What was the main creative difference in working within a trio versus your solo career?

The main creative difference was just who finishes first. Every time we threw ideas out, it was never combative. It was always respected, reciprocated. So when Joell would throw ideas out like ‘Yo Bam, say it like this’, I did the same thing. It was very free because we went to Miami to do it in Salaam Remi’s studio and it was just a fun environment. That’s the best way to make music -- when there’s no restrictions and you don’t have people critiquing it all the time. 

Only thing was Salaam made me change my verses like three times, which I loved. I never took it as ‘Damn, this n---a think my shit wack?’ Even that verse that I had on the record “Hola” wasn’t even the original verse. There was a verse I had before that and then he was like, 'Yo, Bamz, I really ain’t feeling it. Do it over,' and then the song completely changed.

What is it about Salaam that pushes artists to be their best creative selves?

Nitty Scott: I personally think it’s his ability to play people well, as if they’re instruments. He just seems to know your potential and where you would function best. He’s just really good at pulling that out of you and just being very confident in what he believes you can do... I’m kind of like a worry wart -- anxious, spazzy -- and he’s so calm that it's like, "Why am I worried about anything?"

Bodega Bamz: Also, being that he's so legendary but still takes advice or ideas from an artist coming up speaks volumes. That's a humble soul. He'll have the final say, but the fact that he'll listen to you is fire, and it's respectable.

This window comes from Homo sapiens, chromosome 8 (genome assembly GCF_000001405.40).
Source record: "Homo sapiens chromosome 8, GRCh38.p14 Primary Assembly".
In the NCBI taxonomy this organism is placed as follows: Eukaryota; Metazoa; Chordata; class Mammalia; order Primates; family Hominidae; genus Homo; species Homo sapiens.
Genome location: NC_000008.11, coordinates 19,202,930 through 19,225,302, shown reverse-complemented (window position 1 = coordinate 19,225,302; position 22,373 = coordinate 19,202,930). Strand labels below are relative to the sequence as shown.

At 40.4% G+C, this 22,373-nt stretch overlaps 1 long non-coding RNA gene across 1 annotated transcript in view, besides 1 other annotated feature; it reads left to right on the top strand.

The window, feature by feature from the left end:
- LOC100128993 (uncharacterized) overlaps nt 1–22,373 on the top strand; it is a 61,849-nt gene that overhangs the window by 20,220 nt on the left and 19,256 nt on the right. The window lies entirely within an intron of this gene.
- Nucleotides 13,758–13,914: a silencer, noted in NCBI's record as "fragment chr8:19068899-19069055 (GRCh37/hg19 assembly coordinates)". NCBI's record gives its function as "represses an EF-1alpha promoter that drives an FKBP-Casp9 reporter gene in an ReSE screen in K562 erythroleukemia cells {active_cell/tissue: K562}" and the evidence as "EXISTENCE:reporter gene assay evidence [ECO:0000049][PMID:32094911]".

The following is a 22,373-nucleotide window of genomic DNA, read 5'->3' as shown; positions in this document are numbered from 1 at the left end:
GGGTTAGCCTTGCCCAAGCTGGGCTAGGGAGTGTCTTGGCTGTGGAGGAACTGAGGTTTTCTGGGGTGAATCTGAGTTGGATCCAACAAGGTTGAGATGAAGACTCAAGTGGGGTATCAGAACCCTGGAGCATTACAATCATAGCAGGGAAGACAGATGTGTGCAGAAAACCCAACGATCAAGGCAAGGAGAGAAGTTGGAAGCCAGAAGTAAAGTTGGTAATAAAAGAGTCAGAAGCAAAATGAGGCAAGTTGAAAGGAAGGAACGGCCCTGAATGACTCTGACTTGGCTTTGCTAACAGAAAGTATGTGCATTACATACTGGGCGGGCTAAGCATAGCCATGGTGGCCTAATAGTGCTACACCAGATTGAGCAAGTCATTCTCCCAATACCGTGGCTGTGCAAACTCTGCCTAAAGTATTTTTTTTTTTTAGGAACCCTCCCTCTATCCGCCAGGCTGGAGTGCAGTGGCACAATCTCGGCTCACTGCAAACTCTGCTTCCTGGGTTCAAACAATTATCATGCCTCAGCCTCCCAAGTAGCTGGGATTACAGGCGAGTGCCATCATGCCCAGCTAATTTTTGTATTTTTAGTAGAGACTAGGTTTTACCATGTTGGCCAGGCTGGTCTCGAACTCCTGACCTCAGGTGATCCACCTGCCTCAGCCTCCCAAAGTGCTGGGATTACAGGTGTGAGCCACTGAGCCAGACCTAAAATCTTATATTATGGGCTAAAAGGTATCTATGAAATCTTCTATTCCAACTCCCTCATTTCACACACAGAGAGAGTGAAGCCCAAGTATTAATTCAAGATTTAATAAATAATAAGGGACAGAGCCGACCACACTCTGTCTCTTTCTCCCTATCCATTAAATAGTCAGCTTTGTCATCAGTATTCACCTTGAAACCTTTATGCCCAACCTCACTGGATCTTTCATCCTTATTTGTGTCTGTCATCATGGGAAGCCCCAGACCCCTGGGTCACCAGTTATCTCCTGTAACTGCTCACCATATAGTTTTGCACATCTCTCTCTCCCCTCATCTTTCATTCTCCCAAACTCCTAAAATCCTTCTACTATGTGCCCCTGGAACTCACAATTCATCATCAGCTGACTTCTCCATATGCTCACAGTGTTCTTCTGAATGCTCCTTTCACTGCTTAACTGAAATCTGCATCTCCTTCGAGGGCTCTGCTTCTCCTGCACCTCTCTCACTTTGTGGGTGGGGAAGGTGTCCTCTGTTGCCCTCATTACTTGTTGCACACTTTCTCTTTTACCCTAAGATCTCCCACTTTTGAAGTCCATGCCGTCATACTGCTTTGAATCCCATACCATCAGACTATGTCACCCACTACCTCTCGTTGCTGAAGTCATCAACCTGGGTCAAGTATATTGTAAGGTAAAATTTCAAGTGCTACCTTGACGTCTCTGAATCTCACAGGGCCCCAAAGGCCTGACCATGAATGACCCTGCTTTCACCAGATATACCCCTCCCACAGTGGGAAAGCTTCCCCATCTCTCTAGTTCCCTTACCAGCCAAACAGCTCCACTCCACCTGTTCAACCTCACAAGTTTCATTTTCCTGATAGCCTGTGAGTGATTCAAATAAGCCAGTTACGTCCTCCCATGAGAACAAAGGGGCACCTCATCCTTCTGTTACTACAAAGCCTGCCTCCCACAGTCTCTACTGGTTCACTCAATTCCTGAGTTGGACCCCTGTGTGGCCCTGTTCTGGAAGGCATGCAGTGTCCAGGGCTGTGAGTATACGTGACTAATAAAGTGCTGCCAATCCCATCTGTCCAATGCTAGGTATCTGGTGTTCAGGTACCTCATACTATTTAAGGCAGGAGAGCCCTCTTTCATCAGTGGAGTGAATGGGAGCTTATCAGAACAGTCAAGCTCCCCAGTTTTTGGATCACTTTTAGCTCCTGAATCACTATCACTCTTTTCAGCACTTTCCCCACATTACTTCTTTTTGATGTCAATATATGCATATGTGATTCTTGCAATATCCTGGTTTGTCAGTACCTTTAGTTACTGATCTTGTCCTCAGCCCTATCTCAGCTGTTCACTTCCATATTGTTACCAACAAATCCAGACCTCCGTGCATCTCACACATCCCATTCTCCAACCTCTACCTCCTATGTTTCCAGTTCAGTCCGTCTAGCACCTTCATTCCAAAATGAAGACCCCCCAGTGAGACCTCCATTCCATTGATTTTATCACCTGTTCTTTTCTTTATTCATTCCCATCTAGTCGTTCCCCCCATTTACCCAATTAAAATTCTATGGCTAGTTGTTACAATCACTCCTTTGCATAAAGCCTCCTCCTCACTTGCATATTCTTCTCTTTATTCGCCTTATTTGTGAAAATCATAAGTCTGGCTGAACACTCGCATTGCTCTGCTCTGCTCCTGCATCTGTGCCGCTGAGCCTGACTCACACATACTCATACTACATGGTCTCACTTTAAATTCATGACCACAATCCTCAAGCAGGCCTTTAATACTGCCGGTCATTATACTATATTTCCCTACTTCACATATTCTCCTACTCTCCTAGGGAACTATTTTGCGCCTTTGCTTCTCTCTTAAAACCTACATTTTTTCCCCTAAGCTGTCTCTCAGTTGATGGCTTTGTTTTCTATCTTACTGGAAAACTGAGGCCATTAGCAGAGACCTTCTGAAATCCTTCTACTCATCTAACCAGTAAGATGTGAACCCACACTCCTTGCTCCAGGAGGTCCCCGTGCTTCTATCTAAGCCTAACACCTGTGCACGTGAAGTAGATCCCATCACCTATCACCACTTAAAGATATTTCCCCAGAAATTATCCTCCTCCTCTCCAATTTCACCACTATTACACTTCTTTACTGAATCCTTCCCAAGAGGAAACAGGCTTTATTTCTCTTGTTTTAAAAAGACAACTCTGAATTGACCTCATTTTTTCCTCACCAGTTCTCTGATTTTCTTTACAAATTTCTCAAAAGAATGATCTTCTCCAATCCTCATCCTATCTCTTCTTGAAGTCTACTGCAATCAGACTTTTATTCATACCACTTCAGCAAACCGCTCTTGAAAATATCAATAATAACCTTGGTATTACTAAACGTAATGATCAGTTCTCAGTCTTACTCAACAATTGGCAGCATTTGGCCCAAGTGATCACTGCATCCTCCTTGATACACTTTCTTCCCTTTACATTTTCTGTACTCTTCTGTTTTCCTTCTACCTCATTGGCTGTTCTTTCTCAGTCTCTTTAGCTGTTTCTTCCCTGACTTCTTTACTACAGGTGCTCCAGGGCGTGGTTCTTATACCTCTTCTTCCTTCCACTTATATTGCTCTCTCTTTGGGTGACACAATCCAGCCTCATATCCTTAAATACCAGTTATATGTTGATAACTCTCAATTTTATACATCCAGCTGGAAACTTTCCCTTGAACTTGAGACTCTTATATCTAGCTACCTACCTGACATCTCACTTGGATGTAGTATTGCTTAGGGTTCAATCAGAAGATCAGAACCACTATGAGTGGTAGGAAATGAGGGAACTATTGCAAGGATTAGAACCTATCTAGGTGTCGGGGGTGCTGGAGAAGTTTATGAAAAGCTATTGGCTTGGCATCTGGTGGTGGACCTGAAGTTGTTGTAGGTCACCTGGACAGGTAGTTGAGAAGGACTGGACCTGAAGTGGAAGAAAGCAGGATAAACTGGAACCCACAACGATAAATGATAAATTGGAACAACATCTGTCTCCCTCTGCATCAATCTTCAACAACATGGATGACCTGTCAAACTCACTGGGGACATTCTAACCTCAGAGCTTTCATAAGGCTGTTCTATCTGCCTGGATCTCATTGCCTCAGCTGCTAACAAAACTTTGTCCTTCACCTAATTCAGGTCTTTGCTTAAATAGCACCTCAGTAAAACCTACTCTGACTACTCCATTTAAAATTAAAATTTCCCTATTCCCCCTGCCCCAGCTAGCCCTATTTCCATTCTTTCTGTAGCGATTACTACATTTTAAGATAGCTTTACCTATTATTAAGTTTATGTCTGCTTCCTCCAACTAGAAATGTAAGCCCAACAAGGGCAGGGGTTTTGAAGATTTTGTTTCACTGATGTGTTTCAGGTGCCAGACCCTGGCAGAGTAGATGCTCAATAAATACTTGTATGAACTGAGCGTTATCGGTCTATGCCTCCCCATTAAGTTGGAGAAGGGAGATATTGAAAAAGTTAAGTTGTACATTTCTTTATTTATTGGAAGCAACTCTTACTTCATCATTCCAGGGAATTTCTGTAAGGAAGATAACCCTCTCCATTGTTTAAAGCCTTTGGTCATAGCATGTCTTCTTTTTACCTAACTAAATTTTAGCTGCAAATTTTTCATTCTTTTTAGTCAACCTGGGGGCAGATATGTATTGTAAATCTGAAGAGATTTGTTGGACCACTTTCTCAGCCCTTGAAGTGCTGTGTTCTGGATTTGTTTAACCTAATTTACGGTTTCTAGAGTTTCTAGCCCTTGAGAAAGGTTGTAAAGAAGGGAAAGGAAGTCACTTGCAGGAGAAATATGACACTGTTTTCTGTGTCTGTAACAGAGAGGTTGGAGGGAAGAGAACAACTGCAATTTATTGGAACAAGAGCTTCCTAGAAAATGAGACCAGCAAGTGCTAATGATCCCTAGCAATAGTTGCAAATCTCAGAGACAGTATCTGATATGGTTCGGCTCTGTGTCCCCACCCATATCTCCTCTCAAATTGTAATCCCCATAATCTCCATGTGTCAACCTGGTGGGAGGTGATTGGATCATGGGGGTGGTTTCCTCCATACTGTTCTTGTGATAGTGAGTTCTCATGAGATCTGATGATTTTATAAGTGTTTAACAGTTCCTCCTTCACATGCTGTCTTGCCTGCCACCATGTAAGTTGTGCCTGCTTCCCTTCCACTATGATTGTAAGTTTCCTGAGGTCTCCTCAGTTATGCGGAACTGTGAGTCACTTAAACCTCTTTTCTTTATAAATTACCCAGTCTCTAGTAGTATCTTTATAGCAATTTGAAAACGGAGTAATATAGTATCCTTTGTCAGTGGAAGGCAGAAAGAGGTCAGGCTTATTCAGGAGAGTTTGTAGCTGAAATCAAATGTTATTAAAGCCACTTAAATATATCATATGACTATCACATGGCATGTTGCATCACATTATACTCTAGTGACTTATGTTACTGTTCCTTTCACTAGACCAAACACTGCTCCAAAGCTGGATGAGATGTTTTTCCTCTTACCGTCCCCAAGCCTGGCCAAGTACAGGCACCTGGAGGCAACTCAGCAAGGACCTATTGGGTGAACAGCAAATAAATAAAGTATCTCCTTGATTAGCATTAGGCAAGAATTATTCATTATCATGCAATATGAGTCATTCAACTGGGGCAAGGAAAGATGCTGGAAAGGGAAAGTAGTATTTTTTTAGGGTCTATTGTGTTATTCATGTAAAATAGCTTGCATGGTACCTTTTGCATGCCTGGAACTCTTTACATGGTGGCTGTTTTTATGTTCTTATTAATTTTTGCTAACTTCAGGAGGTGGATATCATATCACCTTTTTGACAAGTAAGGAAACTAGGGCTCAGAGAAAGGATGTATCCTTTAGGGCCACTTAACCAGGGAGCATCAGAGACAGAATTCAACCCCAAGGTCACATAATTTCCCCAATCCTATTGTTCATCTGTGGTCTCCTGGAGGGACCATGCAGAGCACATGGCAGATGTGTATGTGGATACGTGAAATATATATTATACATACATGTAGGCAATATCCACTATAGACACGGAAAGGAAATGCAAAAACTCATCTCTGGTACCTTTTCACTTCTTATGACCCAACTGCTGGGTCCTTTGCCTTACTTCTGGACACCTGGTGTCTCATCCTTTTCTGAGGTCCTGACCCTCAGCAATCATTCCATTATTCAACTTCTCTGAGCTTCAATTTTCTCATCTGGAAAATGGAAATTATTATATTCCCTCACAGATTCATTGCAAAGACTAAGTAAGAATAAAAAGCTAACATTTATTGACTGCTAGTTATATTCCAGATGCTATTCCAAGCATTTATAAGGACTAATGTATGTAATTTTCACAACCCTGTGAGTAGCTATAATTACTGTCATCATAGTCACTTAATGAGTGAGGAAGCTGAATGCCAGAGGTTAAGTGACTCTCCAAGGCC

Nitty, how did it feel being the only woman in the group? 

Nitty Scott: It was a welcome -- I don't want to say challenge, but it was a slight challenge, as far as feeling like somebody like Joell has lyrically set such a bar. So I did feel the pressure to hold onto that. But I also felt this sense of -- it's gonna sound f--ked up, because it is f--ked up, but it's not my perspective -- but I personally feel as a woman, I've been holding it down lyrically, performance-wise, content-wise. I've been delivering for a long time and unfortunately, I think sometimes the public has to see you placed on the same platform as men and see how much I level up with them to actually recognize how skilled I am.

And I think [this project] did that for a lot of people who respect me, and are already fans, or whatever the case may be. But then you have some people who might've [slept] on that fact, and [me] standing next to two dudes -- who have movements of their own, who are lyrically strong -- and not getting washed up by them, I really think I made my point.

Joell, did it take much convincing from Salaam to get you on board for this project?